Blast from the Past: Remember caller controlled disconnect?

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Note from the editor: I’m always enthralled by the pace of technology. This blog entry is a gem from 2009, and it addresses issues that were frequently encountered with land lines. In 2013, Pew Research reported that over 90% of adults now use cell phones, which makes the problems addressed in this blog completely moot. It’s worth a read to see how far we’ve come.

Have you ever received a call at home, perhaps from a neighbor, and immediately after that call you needed to call someone else. So upon concluding your conversation, you hang up YOUR phone and then immediately lift the receiver button to make a new call, only to find you don’t get a dial tone. Instead you can hear faint noises of people in the background talking and you realize you are still connected to your neighbor, who for some reason, failed to properly hang up his/her phone. You then find your phone essentially stuck or nailed up to your neighbor for a minute or two or until he finally does hang up his phone. If so, you have been introduced to the concept of Caller Controlled Disconnect.

Caller Controlled Disconnect is a common behavior with home or residential phones. It means that the person who PLACES the call controls the ending of the call or the disconnection of the phone line. I once made use of this ‘feature’ to tie up the phone line of a hacker who had a modem that was programmed to hack in to our travel card network. I was able to place a call to the modem, in between its dialing attempts and then I left my phone off hook. I kept his phone line tied up for nearly a day. It may manifest itself as either a delay of several seconds before the line successfully hangs up, or it may stay off hook for hours, until the caller hangs up the call. I apologize that I cannot tell you why much of the PSTN phone network functions in this fashion but it does. What I want to discuss is how this can affect home based agents.

As an agent with an agent station, you will have configured that station with a STATION TIMER. This timer determines how long inContact will hold on to the agents’ station after a contact is over. This features’ purpose is to improve or reduce the time it takes to deliver a contact to an agent. After the agent finishes a contact, if there is another contact sitting in queue, waiting, it will be connected immediately to that agent. The agent therefore does not have to hang up their phone in between each contact. In fact, once a contact finishes, even if there is not another caller in queue, the agent can remain off hook, and if a new call comes in before the agents’ station time expires, the new call will be linked to the agent.

Caller Controlled Disconnect becomes a problem when the agent tries to hang up their phone. Because inContact is the one who called the agent, when the agent does hang up their phone, the PSTN network DOES NOT send a signal to inContact that the phone was hung up. InContact still thinks the agent is there, connected and if a new call comes in for that agent, before the station timer expires, inContact will connect that new call to that agents ‘phone’, except there is no one to connect to because the agent has placed their phone ON-HOOK . The caller or customer hears dead air. Mean while, the agent sees their myPhone pop up and the system says they have a call, but their phone never rang. Had the agent picked up their phone at that moment, they would have found a caller sitting there, waiting for them. This of course creates a great deal of confusion for the agent, and angst for the callers.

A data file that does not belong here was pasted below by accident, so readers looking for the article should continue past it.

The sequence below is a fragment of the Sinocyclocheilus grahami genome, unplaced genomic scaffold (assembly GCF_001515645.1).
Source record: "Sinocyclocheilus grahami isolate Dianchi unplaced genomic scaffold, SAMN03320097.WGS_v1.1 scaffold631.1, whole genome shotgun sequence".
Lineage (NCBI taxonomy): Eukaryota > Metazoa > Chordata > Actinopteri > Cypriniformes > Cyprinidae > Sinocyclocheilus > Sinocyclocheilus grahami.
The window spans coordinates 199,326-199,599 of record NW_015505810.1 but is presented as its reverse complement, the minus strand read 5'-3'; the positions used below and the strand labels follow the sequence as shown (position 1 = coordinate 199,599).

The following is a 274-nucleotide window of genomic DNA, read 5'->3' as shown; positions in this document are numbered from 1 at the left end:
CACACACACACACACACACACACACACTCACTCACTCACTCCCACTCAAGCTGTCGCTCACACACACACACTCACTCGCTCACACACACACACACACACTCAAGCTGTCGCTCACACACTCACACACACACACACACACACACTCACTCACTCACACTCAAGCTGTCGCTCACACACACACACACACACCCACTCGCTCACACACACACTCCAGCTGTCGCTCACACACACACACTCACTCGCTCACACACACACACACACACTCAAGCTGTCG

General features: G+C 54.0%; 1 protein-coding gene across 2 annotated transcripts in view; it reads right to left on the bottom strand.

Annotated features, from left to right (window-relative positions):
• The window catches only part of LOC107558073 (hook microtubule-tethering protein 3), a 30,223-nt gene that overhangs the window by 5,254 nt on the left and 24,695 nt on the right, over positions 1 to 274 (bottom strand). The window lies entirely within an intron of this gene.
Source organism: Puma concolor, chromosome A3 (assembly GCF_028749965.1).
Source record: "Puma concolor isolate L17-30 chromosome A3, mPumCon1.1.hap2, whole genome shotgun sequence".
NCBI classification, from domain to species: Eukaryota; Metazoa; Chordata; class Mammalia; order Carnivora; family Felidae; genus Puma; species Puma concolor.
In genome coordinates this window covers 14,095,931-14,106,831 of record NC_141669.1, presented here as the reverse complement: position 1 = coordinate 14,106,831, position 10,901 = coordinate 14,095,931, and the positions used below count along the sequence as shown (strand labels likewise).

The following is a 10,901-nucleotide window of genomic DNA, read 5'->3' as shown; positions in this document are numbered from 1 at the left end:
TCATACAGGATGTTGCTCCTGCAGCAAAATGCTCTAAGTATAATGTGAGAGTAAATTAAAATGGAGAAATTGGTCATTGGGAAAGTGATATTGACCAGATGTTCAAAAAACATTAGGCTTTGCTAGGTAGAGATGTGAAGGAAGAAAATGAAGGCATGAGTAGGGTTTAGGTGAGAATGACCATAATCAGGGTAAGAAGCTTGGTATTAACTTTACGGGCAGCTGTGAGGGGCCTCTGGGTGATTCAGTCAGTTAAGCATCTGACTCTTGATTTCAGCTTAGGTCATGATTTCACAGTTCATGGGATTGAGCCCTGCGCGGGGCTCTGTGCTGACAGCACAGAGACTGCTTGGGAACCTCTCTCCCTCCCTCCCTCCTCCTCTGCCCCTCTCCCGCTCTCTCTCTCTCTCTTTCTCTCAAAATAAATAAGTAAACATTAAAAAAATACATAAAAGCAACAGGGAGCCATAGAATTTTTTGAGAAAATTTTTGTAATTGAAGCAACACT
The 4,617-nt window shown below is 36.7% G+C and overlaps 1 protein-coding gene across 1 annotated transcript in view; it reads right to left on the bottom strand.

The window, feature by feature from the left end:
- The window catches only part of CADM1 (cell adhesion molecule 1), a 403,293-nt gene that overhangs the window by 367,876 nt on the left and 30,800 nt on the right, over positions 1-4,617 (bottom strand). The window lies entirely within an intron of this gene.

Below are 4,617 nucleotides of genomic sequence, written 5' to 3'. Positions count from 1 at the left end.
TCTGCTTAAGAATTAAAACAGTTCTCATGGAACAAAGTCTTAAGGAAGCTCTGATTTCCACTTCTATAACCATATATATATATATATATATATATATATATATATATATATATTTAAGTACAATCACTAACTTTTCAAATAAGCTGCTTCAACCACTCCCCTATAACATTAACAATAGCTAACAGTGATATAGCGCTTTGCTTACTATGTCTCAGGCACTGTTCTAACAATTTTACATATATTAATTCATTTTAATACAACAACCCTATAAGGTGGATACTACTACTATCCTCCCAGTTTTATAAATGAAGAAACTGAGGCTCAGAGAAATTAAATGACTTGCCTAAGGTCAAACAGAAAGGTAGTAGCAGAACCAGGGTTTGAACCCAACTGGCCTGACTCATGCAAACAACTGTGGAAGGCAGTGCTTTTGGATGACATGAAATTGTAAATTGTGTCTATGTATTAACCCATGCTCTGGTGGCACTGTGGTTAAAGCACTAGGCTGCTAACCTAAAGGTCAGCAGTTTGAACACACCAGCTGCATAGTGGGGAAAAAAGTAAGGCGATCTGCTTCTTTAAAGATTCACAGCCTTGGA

So if your home users are saying that their myPhone pops up but their phone does not ring, perform the following test. From any agent station, call the phone number of the agent that is having problems and then have them hang up their phone. Wait and note how many seconds it takes for your myPhone to indicate that it recieved a hang up signal. If you can see the hang up immediately, then you will need to work with IC tech support to figure out what other issue is happening, If, however, the agent hangs up their phone but your myPhone does not indicate or show a hang up, perhaps for a few seconds or even minutes (a few seconds is long enough to be a problem) then you will have problems such as I have described.

You cannot change the way the PSTN works, but you can modity inContact or agent behavior to reduce how this impacts calls or contacts.

  • Try reducing their station timer to 1 second. You will have to call IC Tech Support so that they can create a short station timer profile. Once that is done, change the affected stations so that their station timer is as short as possible. This will force inContact to essentially hang up the call between contacts, unless there is another contact just waiting and ready to go. If inContact hangs up the phone, the agents home phone line will release immediately.
  • Agent or call flow behavior modification. Place the agent in auto-wrap between calls or have the agent make themselves UNAVAILABLE each time they want to hang up their phone, Then instead of physically hanging up their phone, they use their myAgent to terminate the call, effectively telling inContact that the line should be hung up. This process is probably the more difficult of the two.

As a note, business lines are often designed differently than home or residential services and usually do not have this problem.

InContact is a great tool to enable you to develop a Home Agent Program, but introducing the PSTN and residential lines into your call flow can create some new and unexpected calling conditions. Caller Controlled Disconnect is one of those conditions that you should understand and be prepared for. It can usually be resolved with a few configuration changes and some changes to agent phone behavior.